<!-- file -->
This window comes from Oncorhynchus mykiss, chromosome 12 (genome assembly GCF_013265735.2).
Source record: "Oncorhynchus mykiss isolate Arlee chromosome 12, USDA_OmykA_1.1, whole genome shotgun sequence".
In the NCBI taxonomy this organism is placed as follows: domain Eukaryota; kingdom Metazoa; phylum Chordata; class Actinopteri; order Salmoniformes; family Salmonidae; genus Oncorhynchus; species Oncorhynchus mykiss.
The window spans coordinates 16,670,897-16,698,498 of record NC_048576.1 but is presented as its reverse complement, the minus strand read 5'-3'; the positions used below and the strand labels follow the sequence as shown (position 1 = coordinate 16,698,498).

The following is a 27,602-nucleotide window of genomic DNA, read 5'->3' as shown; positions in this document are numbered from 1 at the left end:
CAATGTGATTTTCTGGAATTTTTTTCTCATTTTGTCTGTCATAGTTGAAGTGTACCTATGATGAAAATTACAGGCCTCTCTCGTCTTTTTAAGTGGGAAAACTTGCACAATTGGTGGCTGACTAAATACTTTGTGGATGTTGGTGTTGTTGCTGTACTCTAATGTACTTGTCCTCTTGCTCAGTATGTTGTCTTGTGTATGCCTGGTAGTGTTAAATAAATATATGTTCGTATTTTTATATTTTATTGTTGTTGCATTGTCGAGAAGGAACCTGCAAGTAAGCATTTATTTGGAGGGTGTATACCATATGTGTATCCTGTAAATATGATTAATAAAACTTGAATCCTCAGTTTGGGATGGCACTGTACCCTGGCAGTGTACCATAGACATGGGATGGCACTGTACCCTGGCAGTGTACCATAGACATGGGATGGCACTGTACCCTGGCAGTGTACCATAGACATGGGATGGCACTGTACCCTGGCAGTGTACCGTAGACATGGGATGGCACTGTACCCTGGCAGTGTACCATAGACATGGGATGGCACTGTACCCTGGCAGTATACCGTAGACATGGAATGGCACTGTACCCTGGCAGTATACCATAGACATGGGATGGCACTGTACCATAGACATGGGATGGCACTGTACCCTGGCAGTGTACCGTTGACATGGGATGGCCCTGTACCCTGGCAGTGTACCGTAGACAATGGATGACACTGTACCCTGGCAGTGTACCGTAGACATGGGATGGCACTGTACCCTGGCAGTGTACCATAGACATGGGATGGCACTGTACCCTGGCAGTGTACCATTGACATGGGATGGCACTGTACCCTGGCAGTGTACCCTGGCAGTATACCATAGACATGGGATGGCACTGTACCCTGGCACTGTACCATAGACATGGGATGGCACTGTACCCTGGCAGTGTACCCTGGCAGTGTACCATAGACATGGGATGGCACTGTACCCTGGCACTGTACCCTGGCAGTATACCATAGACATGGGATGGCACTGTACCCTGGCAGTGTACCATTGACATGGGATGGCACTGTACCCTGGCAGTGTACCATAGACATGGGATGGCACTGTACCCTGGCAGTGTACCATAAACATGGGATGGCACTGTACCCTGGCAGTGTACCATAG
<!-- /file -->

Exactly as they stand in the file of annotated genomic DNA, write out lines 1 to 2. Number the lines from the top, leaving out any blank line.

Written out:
This window comes from Oncorhynchus mykiss, chromosome 12 (genome assembly GCF_013265735.2).
Source record: "Oncorhynchus mykiss isolate Arlee chromosome 12, USDA_OmykA_1.1, whole genome shotgun sequence".